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World Languages hosts Spanish Fair

TAMPA, Fla. -- It was an immersion in language and culture.

Spanish was the language. Native songs from Venezuela and other Hispanic cultures filled the room. There were discussions around immigration, study abroad and a look at the Hispanic influence upon America.

Last week's Spanish Fair at the University of South Florida made a very strong case for why learning Spanish makes sense -- now more than ever.

Large portions of the audience were Spanish speakers, either by background or as students at varying levels of proficiency. People from all walks of life stopped by during the day to get information on course offerings and opportunities to study abroad -- of which there was plenty. There was a steady stream of visitors who packed the room throughout the day-long program.

After opening remarks from the fair organizer, World Languages Associate Professor Pablo Brescia, who serves as Spanish graduate coordinator and director of the Argentina Study Abroad Program, there was an inspiring address on Spanish in the Global World by María Crummett, associate vice president for global affairs for USF World. Then USF faculty Alejandro de la Pava, Mariam Manzur Leiva and Carla Zayas Santiago introduced the gathering to USF's various Spanish programs. They repeated their presentation in the afternoon as well.

Urging the audience to reconsider its ideas about immigration, Oscar Ostoy and Joe Parker, from the Coalition of Immokalee Workers, talked about the plight of farm workers in Florida and the former mayor of Sarasota, Kelly Kirschner, gave his take on immigration. To provide some context, he showed a video presentation from Univision with informative statistics.

Notable facts from the video: if the Hispanic population in the United States were a country, it would be the second largest Spanish-speaking country in the world and it constitutes the 15th largest consumer economy in the world. One out of every six people in the United States and one out of every four babies born each year is Hispanic, that’s 50 million strong and growing by one million people every year. While Spanish-speaking people are moving comfortably between two languages, the same cannot be said for those whose first language is English.

The communications giant is reminding advertisers to pay attention to this emerging market. Kirschner’s intention as the president of Unidos Now, an organization devoted to immigration reform, used the information to remind the audience about the valuable contributions of Spanish-speaking immigrants. In addition to speaking, he and Ostoy and Parker presided over information tables, handed out brochures and spoke with attendees.

Moving into the realm of culture, Gabriel Cartaya, introduced the audience to his publication, Revista Literaria SurcoSur. It’s a literary magazine that offers readers and writers in Tampa Bay the opportunity to enjoy the arts and literature of the Hispanic world.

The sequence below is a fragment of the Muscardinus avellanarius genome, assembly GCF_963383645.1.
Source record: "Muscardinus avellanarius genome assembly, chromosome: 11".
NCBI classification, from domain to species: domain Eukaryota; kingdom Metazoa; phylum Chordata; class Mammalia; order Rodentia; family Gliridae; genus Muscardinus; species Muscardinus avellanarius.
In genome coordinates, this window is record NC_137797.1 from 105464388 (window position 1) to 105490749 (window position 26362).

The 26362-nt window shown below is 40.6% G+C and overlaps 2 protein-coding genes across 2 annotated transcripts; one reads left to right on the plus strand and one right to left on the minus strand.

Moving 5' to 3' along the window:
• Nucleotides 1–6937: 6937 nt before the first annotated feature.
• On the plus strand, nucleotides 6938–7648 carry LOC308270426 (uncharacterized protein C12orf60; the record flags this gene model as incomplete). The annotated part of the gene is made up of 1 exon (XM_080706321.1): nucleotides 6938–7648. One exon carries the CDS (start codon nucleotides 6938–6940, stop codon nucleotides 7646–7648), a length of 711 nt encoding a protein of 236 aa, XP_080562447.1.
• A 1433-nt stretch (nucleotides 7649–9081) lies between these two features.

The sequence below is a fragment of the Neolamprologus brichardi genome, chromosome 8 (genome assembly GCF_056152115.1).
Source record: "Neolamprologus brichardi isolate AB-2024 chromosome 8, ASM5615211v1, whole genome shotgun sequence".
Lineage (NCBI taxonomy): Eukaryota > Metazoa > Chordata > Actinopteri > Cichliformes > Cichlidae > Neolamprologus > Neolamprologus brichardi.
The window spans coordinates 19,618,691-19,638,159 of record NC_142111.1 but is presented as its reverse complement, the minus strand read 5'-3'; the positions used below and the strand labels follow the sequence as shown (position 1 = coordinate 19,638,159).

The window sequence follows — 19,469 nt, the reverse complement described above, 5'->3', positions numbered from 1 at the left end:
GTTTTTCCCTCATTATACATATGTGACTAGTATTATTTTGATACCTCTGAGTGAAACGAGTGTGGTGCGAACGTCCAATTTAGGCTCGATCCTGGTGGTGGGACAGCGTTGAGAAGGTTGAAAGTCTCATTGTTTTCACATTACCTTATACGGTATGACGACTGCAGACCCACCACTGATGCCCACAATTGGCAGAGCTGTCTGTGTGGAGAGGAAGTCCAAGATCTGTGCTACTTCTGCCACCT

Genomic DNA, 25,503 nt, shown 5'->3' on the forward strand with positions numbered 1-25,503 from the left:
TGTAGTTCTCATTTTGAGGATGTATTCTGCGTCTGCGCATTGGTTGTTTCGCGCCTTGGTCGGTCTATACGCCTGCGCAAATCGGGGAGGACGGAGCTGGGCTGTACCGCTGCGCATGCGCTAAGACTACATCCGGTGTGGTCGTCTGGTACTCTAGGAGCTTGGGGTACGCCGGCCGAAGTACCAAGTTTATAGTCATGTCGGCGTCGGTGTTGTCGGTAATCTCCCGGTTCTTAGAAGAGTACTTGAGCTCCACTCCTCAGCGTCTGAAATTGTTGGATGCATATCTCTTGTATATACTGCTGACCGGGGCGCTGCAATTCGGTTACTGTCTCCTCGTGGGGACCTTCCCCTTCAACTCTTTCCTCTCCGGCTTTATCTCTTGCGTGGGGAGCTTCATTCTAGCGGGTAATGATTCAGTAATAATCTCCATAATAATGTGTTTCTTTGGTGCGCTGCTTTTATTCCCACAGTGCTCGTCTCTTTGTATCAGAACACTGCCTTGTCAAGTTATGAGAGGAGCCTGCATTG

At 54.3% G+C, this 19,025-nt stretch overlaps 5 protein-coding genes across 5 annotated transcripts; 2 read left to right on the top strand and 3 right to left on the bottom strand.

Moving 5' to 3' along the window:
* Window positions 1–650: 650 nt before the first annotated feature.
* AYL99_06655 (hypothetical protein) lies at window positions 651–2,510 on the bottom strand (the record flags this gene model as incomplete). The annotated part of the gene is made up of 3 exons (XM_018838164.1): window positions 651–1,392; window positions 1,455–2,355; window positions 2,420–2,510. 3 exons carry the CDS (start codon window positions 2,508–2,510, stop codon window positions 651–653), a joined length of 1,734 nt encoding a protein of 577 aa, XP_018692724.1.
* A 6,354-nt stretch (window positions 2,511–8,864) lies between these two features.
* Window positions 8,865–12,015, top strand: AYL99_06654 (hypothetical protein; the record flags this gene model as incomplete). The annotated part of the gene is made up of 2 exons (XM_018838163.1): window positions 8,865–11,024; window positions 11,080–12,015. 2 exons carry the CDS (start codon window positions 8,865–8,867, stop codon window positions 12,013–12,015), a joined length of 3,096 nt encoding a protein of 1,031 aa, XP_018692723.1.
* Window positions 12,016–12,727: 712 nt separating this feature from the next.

In addition to the serious side of Spanish language and culture, the program included a performance by Venezuelan musicians Juan and Vicente Ayala who played traditional songs from their homeland and other regions. Jacob Senkbeil shared his humorous musical compositions as well. And no program on Spanish culture would be complete without salsa. Jesús González and Melissa Masters performed a dance number to music by the late renowned singer Hector Lavoe.

Students from Yudiely Paneque's Spanish conversation class bravely stood before the audience to perform humorous skits they wrote and produced that showed their aptitude in Spanish, using skills they gained at USF. Their confidence and clarity were impressive as they acted out situations where knowing how to speak Spanish was critical -- like planning a trip to Mexico and Jamaica and ordering food in a restaurant.

María Asunción Lopez and Edward Quiñones, representatives from Alianza Hispana de la Bahia de Tampa, a non-profit organization based in Seffner that promotes culture, education and leadership, talked about the importance of becoming active in local organizations. Dr. Angel Luciano, from USF’s Morsani College of Medicine explained the importance of Spanish for the medical sciences. Jason Old and Tony Rosado described the role fútbol (soccer) plays in building communities.

The final presentation was made by Pablo Barranco and Rodrigo Vallejo from the Mexican Consulate in Orlando. They talked about opportunities in Mexico for people who speak English and Spanish.

Brescia, who kept the program running smoothly throughout the day, said, "I was very pleased to see such a great turnout from the USF community and the Tampa Bay community. I think they left with a better understanding of how much we have to offer in great language and literature courses and opportunities to study all over the Spanish-speaking world. This was a terrific example of how global USF really is."


Filed under:Arts and Sciences Events World Languages   
Author: Barbara Melendez